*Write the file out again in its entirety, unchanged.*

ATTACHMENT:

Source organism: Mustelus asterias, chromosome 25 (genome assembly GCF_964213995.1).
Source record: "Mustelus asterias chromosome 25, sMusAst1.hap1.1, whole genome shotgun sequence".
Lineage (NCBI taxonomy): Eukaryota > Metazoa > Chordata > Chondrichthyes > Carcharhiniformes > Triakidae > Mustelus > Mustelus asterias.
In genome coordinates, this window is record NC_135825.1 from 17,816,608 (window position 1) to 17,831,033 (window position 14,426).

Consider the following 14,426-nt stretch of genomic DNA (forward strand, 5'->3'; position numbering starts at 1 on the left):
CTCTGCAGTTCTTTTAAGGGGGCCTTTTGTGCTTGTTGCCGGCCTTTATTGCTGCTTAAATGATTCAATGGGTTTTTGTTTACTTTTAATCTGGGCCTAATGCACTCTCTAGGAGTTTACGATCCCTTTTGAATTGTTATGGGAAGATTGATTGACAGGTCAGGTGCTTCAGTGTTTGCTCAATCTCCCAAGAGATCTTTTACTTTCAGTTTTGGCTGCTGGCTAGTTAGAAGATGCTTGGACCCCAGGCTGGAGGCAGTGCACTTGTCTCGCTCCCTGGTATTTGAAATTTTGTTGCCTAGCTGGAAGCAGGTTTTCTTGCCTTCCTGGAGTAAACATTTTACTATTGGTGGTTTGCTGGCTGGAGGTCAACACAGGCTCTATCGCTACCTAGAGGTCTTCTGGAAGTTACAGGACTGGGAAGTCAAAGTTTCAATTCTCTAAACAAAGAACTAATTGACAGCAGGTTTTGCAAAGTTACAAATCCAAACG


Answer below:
Source organism: Mustelus asterias, chromosome 25 (genome assembly GCF_964213995.1).
Source record: "Mustelus asterias chromosome 25, sMusAst1.hap1.1, whole genome shotgun sequence".
Lineage (NCBI taxonomy): Eukaryota > Metazoa > Chordata > Chondrichthyes > Carcharhiniformes > Triakidae > Mustelus > Mustelus asterias.
In genome coordinates, this window is record NC_135825.1 from 17,816,608 (window position 1) to 17,831,033 (window position 14,426).

Consider the following 14,426-nt stretch of genomic DNA (forward strand, 5'->3'; position numbering starts at 1 on the left):
CTCTGCAGTTCTTTTAAGGGGGCCTTTTGTGCTTGTTGCCGGCCTTTATTGCTGCTTAAATGATTCAATGGGTTTTTGTTTACTTTTAATCTGGGCCTAATGCACTCTCTAGGAGTTTACGATCCCTTTTGAATTGTTATGGGAAGATTGATTGACAGGTCAGGTGCTTCAGTGTTTGCTCAATCTCCCAAGAGATCTTTTACTTTCAGTTTTGGCTGCTGGCTAGTTAGAAGATGCTTGGACCCCAGGCTGGAGGCAGTGCACTTGTCTCGCTCCCTGGTATTTGAAATTTTGTTGCCTAGCTGGAAGCAGGTTTTCTTGCCTTCCTGGAGTAAACATTTTACTATTGGTGGTTTGCTGGCTGGAGGTCAACACAGGCTCTATCGCTACCTAGAGGTCTTCTGGAAGTTACAGGACTGGGAAGTCAAAGTTTCAATTCTCTAAACAAAGAACTAATTGACAGCAGGTTTTGCAAAGTTACAAATCCAAACG